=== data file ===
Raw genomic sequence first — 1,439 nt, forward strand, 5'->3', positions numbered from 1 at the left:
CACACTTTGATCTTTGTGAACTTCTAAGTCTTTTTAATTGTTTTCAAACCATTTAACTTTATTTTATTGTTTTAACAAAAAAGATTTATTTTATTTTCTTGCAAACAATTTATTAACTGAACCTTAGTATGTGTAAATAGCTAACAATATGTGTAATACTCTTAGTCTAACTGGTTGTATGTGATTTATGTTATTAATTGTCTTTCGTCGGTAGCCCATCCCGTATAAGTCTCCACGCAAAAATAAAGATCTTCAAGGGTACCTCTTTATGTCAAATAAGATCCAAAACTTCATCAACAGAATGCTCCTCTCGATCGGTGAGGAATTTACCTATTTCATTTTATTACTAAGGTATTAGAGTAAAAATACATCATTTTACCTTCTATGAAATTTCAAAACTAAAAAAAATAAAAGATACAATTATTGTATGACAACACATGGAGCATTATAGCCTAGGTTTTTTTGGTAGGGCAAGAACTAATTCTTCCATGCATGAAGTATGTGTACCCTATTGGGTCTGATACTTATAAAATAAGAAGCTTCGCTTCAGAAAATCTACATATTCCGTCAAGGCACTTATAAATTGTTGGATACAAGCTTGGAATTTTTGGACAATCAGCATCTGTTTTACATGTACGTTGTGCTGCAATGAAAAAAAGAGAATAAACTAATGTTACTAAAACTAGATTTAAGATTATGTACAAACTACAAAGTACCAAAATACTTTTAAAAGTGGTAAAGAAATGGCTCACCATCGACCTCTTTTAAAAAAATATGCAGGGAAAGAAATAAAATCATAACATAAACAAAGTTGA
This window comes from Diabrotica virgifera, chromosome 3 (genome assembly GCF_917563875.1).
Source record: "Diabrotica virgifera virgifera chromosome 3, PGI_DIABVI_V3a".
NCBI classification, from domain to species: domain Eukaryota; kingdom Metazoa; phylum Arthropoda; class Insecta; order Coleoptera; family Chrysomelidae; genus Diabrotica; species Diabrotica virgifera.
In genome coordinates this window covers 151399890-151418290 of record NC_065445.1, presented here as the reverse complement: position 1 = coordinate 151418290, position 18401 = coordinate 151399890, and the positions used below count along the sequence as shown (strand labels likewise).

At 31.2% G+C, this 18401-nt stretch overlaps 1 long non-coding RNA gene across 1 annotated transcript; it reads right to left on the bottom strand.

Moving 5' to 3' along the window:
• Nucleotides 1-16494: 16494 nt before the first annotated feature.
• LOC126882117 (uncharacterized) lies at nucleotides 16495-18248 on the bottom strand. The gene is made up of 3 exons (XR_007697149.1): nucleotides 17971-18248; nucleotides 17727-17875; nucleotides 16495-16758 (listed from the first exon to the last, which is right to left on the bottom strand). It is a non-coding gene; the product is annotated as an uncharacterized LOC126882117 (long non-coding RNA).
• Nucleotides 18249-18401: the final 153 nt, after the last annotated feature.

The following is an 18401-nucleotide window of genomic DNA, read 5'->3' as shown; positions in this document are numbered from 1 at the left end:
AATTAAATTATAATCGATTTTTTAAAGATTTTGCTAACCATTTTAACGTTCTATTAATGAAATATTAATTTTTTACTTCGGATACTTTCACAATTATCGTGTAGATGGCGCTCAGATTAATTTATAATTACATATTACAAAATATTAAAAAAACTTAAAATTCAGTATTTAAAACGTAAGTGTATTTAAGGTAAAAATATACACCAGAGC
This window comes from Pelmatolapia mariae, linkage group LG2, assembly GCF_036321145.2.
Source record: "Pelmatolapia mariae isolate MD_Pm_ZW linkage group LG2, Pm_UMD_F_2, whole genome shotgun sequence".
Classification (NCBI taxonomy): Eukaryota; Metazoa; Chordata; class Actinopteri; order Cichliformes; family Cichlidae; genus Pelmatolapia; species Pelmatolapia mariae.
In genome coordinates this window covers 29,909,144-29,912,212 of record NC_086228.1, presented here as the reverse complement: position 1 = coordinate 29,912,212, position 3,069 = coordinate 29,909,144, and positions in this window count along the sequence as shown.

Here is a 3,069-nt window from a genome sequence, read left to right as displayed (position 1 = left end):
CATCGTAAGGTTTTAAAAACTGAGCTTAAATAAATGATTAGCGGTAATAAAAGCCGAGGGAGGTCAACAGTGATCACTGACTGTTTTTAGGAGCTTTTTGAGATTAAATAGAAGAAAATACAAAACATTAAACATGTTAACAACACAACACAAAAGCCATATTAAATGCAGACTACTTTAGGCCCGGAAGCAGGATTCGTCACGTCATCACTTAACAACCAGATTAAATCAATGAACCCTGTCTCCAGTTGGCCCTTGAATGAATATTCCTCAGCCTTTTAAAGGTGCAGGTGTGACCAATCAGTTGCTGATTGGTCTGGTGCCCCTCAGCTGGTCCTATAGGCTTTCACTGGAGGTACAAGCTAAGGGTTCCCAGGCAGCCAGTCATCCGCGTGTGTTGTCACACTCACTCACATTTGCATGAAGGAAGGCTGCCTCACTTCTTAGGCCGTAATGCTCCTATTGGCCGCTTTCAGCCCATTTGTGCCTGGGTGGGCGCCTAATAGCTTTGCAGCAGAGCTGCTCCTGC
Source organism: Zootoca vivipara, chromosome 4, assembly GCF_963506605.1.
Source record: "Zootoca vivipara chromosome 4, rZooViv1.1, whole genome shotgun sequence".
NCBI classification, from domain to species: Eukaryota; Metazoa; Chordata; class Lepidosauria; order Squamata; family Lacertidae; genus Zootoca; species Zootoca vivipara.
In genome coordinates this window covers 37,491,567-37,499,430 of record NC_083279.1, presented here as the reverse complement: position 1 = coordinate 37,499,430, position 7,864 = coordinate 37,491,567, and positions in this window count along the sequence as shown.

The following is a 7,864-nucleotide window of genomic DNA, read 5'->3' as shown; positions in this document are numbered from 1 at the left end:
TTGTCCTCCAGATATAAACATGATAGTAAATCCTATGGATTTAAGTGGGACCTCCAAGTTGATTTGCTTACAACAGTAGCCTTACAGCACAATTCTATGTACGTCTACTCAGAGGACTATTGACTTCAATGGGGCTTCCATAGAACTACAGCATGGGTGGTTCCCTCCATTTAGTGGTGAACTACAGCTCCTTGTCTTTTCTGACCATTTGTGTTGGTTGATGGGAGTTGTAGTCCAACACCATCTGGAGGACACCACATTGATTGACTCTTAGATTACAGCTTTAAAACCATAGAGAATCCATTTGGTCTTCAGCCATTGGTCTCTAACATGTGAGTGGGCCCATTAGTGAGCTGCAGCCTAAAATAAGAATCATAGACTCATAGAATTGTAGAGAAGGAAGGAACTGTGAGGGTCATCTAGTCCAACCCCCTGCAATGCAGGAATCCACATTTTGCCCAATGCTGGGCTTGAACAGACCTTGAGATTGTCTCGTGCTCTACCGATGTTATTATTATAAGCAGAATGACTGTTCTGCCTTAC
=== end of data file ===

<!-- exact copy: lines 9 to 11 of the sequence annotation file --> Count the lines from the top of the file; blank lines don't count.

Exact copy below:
• Nucleotides 1-16494: 16494 nt before the first annotated feature.
• LOC126882117 (uncharacterized) lies at nucleotides 16495-18248 on the bottom strand. The gene is made up of 3 exons (XR_007697149.1): nucleotides 17971-18248; nucleotides 17727-17875; nucleotides 16495-16758 (listed from the first exon to the last, which is right to left on the bottom strand). It is a non-coding gene; the product is annotated as an uncharacterized LOC126882117 (long non-coding RNA).
• Nucleotides 18249-18401: the final 153 nt, after the last annotated feature.